Chiron’s Vaccine Problems Escalate

Times Staff Writer

The outlook for Chiron Corp.’s flu vaccine business worsened Wednesday when the company said it would ship no vaccine from a troubled German factory.

The announcement came five days after Chiron slashed production at the Marburg plant after finding bacteria in some vaccine.

On Wall Street, the latest round of bad news fueled uncertainty about Chiron’s ability to supply vaccine to the United States. Contamination at the company’s factory in Liverpool, England, forced Chiron to destroy its entire U.S.-bound production last fall, causing public health authorities to ration scarce shots.


Food and Drug Administration officials are inspecting the Liverpool plant, but the company isn’t expected to reveal inspection results until next month. Chiron can’t ship vaccine to the U.S. from the Liverpool facility without FDA approval of the site.

Merrill Lynch & Co. analyst Eric Ende said in a research note that there was still a risk that Chiron might sell no vaccine in the U.S. this year.

Jennifer Chao of Deutsche Bank Securities Inc. said in a note to clients that Chiron’s latest problem “calls into question management credibility as well as potential systemic vaccine manufacturing issues.” But she expected the Liverpool facility to pass inspection.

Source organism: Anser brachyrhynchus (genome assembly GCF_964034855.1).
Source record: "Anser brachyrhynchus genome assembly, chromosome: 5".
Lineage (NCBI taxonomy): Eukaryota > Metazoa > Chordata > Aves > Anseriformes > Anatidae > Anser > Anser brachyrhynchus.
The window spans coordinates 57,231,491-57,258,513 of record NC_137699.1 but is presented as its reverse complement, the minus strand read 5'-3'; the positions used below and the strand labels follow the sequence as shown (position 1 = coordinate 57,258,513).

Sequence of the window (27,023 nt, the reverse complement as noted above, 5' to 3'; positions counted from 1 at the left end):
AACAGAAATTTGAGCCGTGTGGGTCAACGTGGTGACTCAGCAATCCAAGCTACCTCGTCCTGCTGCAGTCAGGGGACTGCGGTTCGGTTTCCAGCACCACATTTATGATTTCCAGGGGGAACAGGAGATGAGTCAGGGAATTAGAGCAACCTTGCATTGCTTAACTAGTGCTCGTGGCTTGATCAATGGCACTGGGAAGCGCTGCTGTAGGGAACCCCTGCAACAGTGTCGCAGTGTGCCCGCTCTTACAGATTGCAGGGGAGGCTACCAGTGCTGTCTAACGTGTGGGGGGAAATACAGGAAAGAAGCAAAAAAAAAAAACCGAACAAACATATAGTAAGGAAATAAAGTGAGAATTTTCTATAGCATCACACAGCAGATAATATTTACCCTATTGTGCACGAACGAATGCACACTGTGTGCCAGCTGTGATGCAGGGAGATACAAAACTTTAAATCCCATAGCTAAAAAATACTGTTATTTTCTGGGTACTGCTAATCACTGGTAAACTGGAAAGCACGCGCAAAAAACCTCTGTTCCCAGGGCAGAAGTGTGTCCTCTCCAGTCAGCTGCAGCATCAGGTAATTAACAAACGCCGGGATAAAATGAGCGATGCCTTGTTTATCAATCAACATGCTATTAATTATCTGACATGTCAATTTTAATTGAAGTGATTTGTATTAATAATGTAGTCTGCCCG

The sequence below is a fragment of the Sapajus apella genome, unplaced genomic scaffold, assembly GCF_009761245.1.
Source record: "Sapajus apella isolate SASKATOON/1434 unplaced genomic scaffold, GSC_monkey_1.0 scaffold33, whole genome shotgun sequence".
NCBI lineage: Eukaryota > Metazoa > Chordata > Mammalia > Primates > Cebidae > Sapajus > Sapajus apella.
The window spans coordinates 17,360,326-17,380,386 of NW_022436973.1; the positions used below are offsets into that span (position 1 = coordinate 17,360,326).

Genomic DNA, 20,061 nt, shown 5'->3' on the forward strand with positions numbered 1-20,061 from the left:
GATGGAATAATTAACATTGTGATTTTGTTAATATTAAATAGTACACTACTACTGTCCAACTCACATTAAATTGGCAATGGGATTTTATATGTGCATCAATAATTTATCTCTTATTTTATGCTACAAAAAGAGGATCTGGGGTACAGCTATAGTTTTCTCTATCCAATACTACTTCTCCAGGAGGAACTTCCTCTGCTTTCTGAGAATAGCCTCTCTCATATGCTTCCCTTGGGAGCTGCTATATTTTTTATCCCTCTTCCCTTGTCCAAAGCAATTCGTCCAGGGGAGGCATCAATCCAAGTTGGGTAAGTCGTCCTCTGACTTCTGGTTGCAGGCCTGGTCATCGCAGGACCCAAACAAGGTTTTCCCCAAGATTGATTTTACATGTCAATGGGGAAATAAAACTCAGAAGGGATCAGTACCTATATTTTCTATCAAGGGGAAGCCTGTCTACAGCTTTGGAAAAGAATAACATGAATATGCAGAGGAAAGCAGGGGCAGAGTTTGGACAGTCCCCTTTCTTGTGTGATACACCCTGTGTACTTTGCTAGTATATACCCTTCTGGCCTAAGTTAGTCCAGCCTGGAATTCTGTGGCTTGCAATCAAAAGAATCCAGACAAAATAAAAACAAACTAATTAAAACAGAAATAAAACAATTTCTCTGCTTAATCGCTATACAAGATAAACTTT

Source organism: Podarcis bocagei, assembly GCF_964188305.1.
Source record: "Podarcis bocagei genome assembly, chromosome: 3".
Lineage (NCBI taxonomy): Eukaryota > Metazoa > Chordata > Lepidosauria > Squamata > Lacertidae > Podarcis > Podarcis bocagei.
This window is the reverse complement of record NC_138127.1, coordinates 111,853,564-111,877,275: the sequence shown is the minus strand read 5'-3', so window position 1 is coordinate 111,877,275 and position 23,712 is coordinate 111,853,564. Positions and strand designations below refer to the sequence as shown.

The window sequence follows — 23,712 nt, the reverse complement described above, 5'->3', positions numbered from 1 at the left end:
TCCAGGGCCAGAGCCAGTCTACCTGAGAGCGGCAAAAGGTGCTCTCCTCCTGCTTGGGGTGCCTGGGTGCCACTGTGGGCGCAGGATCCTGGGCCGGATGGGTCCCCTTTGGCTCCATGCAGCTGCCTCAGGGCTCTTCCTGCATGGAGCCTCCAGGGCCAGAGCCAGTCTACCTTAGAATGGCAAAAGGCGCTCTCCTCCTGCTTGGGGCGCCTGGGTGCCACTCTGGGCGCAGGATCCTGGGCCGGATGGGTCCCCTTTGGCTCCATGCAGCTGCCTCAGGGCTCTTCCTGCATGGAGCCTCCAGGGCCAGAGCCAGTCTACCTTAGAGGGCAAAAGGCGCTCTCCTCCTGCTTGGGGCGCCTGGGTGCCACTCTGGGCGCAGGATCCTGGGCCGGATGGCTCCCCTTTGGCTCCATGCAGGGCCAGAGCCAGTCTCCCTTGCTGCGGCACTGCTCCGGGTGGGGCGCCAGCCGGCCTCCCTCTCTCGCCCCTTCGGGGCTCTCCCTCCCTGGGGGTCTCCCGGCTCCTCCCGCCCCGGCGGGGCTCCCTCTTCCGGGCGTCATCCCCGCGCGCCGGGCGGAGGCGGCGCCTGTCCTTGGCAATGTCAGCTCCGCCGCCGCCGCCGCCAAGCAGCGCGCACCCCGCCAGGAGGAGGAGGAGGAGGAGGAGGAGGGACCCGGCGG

Chiron said its difficulties in Liverpool and Marburg were unrelated, and the company said Marburg’s problems weren’t connected to the redeployment last year of vaccine experts from Marburg to Liverpool.

The Marburg factory supplies vaccine to Germany and England. The plant was slated to produce 12 million doses this year but cut the figure to 4 million Friday and to zero Wednesday. Chiron anticipated that a factory in Siena, Italy, would make up the shortfall.

Chiron said its problems in Marburg wouldn’t affect earnings, but a number of analysts reduced their earnings forecasts for the company.


Chiron shares Wednesday closed unchanged at $35.89.